A marked decrease in brain magnesium concentration lasting up to 4 days post injury has also been shown. Magnesium is one of the electrolytes that play a significant role in maintaining ionic balance within the injured cell and plays a pivotal role in maintaining the integrity of the mitochondrial inner membrane. Additionally, magnesium has a significant role in influencing the degree of excitotoxic damage as a result of TBI, as intra- and extracellular magnesium concentration affects the opening and closing of sodium and calcium ion channels.
Most clinical neuropsychologists are taught a cortico-centric model of cognition. From this viewpoint, the neocortex is considered to play the most important role in generating human thinking and behavior.
However, we now understand that subcortical structures that have traditionally been considered only as co-processors of movement, Basal Ganglia & Cerebellum, also contribute to cognition and emotion.
There are two vertically organized re-entrant brain systems that interface the cortex and the descending systems; the cortico-basal ganglia system and the cerebro-cerebellar system. They are termed reentrant systems because their circuitries form a ''loop''—the circuit re-enters a region near its point of origin. The circuits originate in the cerebral cortex, sends information through the various subcortical structures within each respective system, and signals are sent back to the cortex terminating very near the same region in which the circuit originated.
Within the nervous system, loops of interaction of this type are considered to have a modulatory function. In these two systems, the cortical inputs are always excitatory. Outputs from these subcortical regions are largely inhibitory. This means that these subcortical circuits are regulating or modulating — and thus changing — the nature of input received from various cortical domains.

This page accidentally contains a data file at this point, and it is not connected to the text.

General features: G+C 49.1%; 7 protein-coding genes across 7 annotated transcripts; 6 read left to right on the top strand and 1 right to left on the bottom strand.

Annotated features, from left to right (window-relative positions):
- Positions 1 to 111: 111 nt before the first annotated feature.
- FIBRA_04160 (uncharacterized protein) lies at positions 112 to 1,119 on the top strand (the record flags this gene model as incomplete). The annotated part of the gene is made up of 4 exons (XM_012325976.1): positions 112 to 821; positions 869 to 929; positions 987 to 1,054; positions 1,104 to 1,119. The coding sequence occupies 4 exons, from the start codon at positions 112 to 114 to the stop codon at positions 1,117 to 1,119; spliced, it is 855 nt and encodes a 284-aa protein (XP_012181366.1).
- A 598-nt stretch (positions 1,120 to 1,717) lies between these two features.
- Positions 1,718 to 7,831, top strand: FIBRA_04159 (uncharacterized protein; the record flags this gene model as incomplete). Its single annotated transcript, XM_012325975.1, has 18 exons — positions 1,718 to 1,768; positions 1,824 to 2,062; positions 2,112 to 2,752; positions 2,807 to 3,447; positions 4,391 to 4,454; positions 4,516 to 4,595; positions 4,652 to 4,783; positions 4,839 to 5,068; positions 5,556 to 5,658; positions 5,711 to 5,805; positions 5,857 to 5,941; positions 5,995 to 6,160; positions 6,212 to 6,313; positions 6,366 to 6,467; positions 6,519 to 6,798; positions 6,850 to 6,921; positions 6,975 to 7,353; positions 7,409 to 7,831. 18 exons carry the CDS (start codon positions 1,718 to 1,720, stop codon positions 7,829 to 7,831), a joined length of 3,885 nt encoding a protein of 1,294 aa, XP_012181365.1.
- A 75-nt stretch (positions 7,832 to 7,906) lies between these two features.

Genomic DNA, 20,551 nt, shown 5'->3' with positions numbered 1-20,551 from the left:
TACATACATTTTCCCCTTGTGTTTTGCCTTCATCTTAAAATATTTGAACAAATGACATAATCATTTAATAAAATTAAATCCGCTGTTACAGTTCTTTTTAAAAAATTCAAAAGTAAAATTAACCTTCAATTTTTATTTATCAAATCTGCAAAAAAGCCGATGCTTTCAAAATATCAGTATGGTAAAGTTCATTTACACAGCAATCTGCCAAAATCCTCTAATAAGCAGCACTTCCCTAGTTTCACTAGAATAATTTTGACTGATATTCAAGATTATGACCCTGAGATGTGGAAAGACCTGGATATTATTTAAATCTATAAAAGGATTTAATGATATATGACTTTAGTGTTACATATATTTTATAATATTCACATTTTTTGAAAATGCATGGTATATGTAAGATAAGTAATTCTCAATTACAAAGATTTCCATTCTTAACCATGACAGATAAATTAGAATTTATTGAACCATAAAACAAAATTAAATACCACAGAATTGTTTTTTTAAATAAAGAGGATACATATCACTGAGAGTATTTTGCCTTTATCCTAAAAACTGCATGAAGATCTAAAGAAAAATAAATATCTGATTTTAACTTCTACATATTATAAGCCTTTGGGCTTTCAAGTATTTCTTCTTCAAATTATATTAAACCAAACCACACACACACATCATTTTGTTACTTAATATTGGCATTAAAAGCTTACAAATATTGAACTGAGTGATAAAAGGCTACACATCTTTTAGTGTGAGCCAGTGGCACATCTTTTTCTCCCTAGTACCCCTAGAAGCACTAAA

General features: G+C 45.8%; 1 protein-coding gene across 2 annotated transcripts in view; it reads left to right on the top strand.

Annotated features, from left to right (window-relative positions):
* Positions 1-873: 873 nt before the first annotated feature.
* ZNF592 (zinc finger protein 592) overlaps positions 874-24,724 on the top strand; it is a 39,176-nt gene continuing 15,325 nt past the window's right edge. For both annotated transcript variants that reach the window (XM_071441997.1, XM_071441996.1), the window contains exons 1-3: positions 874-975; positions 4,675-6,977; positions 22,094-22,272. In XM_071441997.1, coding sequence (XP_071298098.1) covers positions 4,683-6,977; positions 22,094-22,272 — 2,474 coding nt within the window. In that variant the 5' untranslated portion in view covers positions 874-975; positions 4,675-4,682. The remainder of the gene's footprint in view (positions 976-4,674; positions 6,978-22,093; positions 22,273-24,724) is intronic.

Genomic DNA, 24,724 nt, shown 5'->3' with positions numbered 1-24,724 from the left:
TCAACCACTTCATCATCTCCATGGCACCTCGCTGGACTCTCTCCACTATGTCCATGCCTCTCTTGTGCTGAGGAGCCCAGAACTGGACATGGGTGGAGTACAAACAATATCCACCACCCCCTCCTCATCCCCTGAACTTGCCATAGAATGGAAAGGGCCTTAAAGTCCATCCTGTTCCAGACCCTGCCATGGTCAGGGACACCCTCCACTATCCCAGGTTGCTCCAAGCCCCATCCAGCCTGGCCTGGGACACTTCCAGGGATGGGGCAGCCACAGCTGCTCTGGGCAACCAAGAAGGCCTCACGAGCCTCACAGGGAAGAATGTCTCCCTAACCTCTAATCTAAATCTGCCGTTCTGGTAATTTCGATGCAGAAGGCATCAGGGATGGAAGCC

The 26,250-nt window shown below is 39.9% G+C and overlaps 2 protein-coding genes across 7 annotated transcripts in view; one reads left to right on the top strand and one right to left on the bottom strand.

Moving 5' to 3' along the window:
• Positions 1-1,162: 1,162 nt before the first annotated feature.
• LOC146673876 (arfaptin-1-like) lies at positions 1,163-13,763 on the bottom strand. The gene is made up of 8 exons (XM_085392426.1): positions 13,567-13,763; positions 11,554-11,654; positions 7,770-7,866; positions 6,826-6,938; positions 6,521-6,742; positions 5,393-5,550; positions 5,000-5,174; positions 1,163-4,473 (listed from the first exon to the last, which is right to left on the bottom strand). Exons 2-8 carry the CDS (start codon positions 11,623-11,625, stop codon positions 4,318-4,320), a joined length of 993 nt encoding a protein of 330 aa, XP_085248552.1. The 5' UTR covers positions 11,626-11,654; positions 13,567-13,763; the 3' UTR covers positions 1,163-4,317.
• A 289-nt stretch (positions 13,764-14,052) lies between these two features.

So much of the brain's activity occurs with the cortex itself, one region communicating with another. Once the cortex is released from thalamic inhibition, it has two major final output pathways; a lesser one it to the corticospinal system to control voluntary motion, and the majority is to the corticobulbar system (brainstem). Altered cortical function due to mTBI can change the integration to both internal and output systems.
Once the mechanical and metabolic insult takes place following an injury, there are many ways that neurological cells and systems are linked and can be affected by mTBI.
- Altered corticobulbar output
- Altered rhythmic firing of neural networks
- Neurotransmitter alterations
Altered corticobulbar output
The Pontomedullary System in the brainstem receives massive input from the ipsilateral cerebral cortex and it is responsible for many of the body's internal functions. Cranial nerves 5-10 are in this region, so alteration in functions involving motion to the face, balance and coordination, swallowing and digestive functions may all be impacted by mTBI.
Altered rhythmic firing of neural networks
Changes in intrinsic, voltage-gated ionic conductance at the level of thalamic relay cells are thought to create thalamocortical dysrhythmia. In recent years it has become evident that rhythmic neuronal firing and neuronal oscillation are deeply related to the emergence of brain functions. Prominent in these studies was the linking of high-frequency oscillations (25 - 50 Hz) with sensorimotor and cognitive functions. Currently, there is little doubt that slow oscillatory activity, as observed in phase four of the sleep cycle, cannot presently be correlated with normal levels of cognition. In fact, neurological and psychiatric conditions have been correlated with the presence of slow thalamocortical oscillation (4 - 8 Hz) in awake patients (2). Suprachiasmatic Nuclues (SCN) The SCN, located in the hypothalamus, is the central circadian clock in humans and other mammals and controls not only the timing of the sleep-wake cycle but also many other rhythmic and non-rhythmic processes in the body. Patients with TBI show significantly lower levels of evening melatonin production which may indicate disruption to circadian regulation of melatonin synthesis. It is now felt that elevated depression in mTBI patients is associated with reduced sleep quality, and increased slow wave sleep is attributed to the effects of mechanical brain damage (3).